Hardware encoder/decoder sets may be purchased from 3rd party manufacturers.
Cameras and microphones may be connected to encoder devices.
Digital cameras with streaming outputs may be used directly with the system.
Displays and speaker systems may be connected to decoder devices.
The described systems and methods thus provide streaming digital video, audio and metadata content from operating rooms to multiple remote locations, and remote access and control of video sources within operating rooms for remote real-time viewing of surgical activity and information in multiple operating rooms.
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|U.S. Classification||725/93, 725/115, 348/E07.086, 348/E07.083, 348/E07.061, 348/E07.071, 725/145, 725/87, 725/86|
|International Classification||H04N7/173, H04N7/16|
|Cooperative Classification||H04N21/2143, H04N21/441, H04N7/181, H04N21/266, H04N21/647, H04N7/17318, H04N21/44222, H04N21/4363, H04N7/163, H04N21/4122, H04N21/4223, H04N7/141, H04N21/43632, H04N21/25875, H04N21/25891, H04N21/47202, H04N7/15, A61B5/0013|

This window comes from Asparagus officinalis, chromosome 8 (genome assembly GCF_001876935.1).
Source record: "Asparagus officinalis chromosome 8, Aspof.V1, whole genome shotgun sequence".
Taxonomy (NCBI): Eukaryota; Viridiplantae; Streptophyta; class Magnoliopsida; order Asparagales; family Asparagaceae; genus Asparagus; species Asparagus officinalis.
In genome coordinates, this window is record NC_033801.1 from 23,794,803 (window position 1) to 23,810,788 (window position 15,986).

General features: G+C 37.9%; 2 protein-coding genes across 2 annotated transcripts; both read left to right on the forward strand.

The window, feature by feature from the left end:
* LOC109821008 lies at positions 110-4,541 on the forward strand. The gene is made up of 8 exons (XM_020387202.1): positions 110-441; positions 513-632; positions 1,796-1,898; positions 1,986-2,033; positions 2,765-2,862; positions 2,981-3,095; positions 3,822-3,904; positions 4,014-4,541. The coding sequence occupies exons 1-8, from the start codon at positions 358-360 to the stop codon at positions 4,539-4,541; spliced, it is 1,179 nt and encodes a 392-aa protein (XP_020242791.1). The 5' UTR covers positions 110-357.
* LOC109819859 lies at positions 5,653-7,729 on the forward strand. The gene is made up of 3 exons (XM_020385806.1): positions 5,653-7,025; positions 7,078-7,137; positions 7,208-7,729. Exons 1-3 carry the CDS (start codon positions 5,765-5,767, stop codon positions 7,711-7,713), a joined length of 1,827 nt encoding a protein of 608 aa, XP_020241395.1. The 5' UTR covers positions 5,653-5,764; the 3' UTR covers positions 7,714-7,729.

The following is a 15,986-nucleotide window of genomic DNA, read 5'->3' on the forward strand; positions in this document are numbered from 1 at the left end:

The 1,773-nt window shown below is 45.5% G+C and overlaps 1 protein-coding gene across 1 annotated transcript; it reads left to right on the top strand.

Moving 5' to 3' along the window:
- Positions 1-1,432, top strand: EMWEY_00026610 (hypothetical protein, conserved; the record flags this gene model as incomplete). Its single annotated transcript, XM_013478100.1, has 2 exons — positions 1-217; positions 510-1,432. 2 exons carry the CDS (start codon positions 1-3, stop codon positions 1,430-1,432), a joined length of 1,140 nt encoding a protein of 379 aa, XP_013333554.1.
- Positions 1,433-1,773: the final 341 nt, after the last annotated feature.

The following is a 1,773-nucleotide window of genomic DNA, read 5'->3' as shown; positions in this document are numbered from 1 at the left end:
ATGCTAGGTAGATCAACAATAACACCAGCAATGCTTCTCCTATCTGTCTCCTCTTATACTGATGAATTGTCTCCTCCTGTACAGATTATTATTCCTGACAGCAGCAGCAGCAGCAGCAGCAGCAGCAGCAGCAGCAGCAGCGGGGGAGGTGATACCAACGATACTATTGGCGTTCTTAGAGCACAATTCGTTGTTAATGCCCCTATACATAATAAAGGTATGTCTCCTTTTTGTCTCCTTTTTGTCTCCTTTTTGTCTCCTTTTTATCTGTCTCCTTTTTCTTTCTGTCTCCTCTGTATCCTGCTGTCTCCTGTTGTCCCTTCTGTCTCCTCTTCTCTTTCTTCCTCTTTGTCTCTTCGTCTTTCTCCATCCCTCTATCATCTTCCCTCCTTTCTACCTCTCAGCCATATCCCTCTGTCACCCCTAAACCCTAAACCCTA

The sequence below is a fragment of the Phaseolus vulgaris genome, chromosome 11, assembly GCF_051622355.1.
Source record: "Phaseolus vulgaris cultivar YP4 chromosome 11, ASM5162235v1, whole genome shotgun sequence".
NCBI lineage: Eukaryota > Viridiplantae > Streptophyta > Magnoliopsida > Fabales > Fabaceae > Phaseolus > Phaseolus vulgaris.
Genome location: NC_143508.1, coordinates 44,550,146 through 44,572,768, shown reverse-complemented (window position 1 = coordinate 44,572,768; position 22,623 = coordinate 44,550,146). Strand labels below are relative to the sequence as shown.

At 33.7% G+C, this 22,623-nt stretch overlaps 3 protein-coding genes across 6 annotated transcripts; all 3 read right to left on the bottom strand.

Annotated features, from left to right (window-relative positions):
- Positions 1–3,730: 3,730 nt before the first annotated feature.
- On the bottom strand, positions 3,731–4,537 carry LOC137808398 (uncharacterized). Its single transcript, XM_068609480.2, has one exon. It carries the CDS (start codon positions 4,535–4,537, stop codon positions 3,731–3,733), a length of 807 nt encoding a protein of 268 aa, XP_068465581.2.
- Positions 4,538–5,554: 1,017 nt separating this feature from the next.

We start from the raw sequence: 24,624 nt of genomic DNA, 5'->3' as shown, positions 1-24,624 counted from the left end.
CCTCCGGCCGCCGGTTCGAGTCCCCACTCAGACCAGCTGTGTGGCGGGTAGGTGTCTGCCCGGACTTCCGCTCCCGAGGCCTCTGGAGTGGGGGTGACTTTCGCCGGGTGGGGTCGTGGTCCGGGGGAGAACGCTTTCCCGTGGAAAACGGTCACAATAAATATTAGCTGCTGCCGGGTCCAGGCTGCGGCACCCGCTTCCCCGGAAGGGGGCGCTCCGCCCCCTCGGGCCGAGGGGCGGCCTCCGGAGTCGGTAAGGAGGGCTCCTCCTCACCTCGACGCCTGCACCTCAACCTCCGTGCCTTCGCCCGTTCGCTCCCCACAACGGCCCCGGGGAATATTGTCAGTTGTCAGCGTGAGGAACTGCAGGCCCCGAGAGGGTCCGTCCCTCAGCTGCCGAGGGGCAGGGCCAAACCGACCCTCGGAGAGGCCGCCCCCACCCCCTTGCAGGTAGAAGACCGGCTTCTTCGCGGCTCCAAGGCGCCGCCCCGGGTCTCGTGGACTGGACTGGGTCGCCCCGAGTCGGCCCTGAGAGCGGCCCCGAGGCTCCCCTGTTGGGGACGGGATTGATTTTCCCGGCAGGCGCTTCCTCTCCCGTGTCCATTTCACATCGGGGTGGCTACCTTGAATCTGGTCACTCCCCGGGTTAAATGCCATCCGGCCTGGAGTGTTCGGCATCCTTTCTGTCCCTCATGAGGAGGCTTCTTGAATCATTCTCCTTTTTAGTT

|European Classification||H04N21/41P4, H04N21/4223, H04N21/4363C, H04N21/214B, H04N21/258U1, H04N21/4363, H04N21/442E2, H04N21/258U3, A61B5/00B, H04N21/472D, H04N7/173B2, H04N7/16E2, H04N7/15, H04N7/18C|
|May 6, 2009||AS||Assignment|
Owner name: IMAGE STREAM MEDICAL, INC., MASSACHUSETTS
Free format text: ASSIGNMENT OF ASSIGNORS INTEREST;ASSIGNORS:RENZI, PETER, MR.;MITCHELL, EDDIE E., MR.;REEL/FRAME:022647/0965;SIGNING DATES FROM 20090429 TO 20090430
Owner name: IMAGE STREAM MEDICAL, INC., MASSACHUSETTS
Free format text: ASSIGNMENT OF ASSIGNORS INTEREST;ASSIGNORS:RENZI, PETER, MR.;MITCHELL, EDDIE E., MR.;SIGNING DATES FROM 20090429 TO 20090430;REEL/FRAME:022647/0965
|May 26, 2011||AS||Assignment|
Owner name: BRIDGE BANK, NATIONAL ASSOCIATION, CALIFORNIA
Free format text: SECURITY AGREEMENT;ASSIGNOR:IMAGE STREAM MEDICAL, INC.;REEL/FRAME:026342/0260
Effective date: 20110525
|Aug 9, 2013||AS||Assignment|
Owner name: BRIDGE BANK, NATIONAL ASSOCIATION, CALIFORNIA
Free format text: SECURITY AGREEMENT;ASSIGNOR:IMAGE STREAM MEDICAL, INC.;REEL/FRAME:030995/0528
Effective date: 20130808